Date of Award


Document Type


Degree Name

Doctor of Education (EdD)

Committee Chair

John Kaufhold


The purpose of this qualitative case study was to examine the implementation of the Welsh Inclusion Model at a Title I elementary school in grades 4 through 5 in the Piedmont area of North Carolina. The researcher visited the Title I school, which was embarking in only its second year in the implementation of the Welsh Inclusion Model. During these visits, the researcher interviewed the principal, the Director of Elementary Education, and two inclusion teams. The entire group participated in a focus group interview. The surveys, interviews, ITTAP, and Co-Teaching rubric provided data that were triangulated to determine how well the school was implementing the Welsh Inclusion Model.

The conditions of the school caused school leaders to focus attention on students with disabilities (SWD) because the school failed to meet federal standards and was given "school of improvement" status in an attempt to meet those standards. The implementation of the Welsh Inclusion Model was to assist the school in meeting those standards.

The conditions of the targeted school warranted a new approach to increasing the academic gains of their special needs students. The school made a commitment to address this concern by implementing a new approach to teaching special needs children. The survey results indicated that the participants in general agreed with the format and the implementation of the Welsh Inclusion Model and that it was meeting the objectives for which the program was intended. The findings of the study confirmed that the inclusionary teams, as well as the administration of the targeted school, were making strides towards meeting the federal mandates of NCLB. However, from the data analysis the researcher observed that more financial support for both training and the use of materials was needed in order to continue to meet the needs of identified students at all levels.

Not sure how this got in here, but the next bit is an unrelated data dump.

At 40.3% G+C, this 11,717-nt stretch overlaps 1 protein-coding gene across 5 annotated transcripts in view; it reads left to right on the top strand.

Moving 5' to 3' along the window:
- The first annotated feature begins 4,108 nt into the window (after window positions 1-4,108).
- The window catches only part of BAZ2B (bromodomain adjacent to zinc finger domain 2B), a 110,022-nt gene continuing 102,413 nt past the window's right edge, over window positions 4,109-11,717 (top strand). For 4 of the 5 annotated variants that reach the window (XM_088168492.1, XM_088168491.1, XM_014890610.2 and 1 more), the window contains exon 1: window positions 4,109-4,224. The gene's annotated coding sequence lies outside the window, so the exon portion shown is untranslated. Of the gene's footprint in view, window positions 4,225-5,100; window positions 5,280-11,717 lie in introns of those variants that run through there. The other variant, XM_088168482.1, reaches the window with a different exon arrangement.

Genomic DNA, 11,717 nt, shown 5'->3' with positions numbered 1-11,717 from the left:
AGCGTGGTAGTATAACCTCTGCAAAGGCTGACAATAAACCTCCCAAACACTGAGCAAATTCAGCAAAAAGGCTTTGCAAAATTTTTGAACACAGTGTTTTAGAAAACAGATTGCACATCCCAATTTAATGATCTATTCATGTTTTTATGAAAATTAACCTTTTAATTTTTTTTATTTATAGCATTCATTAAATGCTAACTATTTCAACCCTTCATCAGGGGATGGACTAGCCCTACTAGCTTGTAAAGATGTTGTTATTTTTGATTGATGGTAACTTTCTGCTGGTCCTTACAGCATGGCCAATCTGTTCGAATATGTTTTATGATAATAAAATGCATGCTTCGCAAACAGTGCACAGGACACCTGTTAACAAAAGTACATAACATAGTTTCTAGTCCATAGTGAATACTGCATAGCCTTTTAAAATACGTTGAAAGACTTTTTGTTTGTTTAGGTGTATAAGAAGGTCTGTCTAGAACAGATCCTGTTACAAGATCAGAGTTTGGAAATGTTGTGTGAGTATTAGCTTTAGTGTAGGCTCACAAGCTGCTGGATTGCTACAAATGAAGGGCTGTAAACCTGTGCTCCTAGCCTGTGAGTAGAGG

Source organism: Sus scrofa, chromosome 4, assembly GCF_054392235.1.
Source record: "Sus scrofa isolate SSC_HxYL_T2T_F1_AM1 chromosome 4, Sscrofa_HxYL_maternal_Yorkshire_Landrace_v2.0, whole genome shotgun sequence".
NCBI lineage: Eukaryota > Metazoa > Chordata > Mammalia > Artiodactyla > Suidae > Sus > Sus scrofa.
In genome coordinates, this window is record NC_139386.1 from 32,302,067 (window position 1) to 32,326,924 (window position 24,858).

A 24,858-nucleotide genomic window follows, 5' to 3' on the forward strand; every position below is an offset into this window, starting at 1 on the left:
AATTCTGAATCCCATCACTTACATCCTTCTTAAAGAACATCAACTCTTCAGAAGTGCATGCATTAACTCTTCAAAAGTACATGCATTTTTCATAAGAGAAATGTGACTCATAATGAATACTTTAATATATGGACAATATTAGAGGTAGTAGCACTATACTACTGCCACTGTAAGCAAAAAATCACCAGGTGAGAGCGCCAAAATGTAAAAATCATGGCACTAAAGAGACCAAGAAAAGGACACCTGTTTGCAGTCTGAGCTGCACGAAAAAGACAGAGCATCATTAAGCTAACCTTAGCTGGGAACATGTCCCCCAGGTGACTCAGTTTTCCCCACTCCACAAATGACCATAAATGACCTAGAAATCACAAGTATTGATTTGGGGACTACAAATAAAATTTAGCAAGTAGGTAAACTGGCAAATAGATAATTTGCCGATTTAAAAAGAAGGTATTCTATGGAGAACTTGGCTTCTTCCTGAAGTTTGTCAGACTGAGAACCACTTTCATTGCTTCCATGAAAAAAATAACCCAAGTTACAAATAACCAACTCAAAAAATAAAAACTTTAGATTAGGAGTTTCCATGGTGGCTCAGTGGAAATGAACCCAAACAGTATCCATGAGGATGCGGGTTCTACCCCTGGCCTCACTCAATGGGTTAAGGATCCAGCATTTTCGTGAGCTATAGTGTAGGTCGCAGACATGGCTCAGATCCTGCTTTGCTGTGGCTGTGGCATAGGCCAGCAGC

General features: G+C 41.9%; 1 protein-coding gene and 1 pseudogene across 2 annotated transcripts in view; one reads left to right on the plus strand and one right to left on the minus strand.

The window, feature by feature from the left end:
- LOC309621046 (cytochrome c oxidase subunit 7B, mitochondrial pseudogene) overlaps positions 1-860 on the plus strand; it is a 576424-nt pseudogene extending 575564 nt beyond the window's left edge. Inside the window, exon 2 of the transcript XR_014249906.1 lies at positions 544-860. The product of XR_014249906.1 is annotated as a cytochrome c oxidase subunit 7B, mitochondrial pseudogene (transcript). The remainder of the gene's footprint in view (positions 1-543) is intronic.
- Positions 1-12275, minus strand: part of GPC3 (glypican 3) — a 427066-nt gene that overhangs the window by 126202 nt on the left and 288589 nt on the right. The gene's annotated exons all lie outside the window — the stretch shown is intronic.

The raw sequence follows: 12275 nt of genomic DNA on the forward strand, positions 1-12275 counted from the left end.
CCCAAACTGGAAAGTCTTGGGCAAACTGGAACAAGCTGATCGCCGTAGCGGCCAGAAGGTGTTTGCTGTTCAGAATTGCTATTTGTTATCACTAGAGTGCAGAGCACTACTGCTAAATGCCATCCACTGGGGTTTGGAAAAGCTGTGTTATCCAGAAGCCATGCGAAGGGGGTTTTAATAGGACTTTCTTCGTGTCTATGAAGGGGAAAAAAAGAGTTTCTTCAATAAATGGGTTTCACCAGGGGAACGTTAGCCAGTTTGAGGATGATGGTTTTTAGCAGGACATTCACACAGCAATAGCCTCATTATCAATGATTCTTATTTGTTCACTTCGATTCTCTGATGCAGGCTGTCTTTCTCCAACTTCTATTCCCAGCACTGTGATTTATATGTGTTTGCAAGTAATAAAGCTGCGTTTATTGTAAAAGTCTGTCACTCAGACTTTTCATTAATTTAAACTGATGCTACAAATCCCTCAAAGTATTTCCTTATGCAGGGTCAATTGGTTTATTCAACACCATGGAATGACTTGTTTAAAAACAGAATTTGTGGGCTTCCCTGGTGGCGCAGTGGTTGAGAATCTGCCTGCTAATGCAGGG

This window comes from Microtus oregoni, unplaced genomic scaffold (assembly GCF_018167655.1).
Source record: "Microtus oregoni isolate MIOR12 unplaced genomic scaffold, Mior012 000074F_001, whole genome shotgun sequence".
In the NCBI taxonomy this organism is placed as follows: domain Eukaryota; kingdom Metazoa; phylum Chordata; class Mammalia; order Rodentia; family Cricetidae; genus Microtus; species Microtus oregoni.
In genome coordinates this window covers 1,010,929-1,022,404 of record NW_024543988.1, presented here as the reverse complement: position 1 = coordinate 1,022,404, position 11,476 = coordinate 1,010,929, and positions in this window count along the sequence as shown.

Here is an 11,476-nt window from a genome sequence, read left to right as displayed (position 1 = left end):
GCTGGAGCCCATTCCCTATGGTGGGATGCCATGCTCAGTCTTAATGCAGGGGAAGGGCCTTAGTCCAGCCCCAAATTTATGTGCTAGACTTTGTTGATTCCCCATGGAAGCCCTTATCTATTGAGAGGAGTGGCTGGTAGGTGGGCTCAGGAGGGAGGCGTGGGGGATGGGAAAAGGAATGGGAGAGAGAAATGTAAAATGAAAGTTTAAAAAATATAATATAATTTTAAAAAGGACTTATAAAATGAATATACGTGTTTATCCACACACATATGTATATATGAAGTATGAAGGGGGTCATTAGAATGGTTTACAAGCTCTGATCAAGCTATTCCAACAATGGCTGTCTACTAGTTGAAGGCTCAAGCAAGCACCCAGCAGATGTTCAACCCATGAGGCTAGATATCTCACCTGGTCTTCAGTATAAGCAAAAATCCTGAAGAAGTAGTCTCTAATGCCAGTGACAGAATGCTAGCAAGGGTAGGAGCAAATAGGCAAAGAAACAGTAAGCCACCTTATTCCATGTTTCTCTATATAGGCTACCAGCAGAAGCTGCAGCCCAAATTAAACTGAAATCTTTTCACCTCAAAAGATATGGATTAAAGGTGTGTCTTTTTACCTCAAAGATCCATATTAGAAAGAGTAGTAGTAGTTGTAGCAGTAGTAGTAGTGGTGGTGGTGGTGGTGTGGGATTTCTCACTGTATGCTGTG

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Creative Commons Attribution 4.0 License
This work is licensed under a Creative Commons Attribution 4.0 License.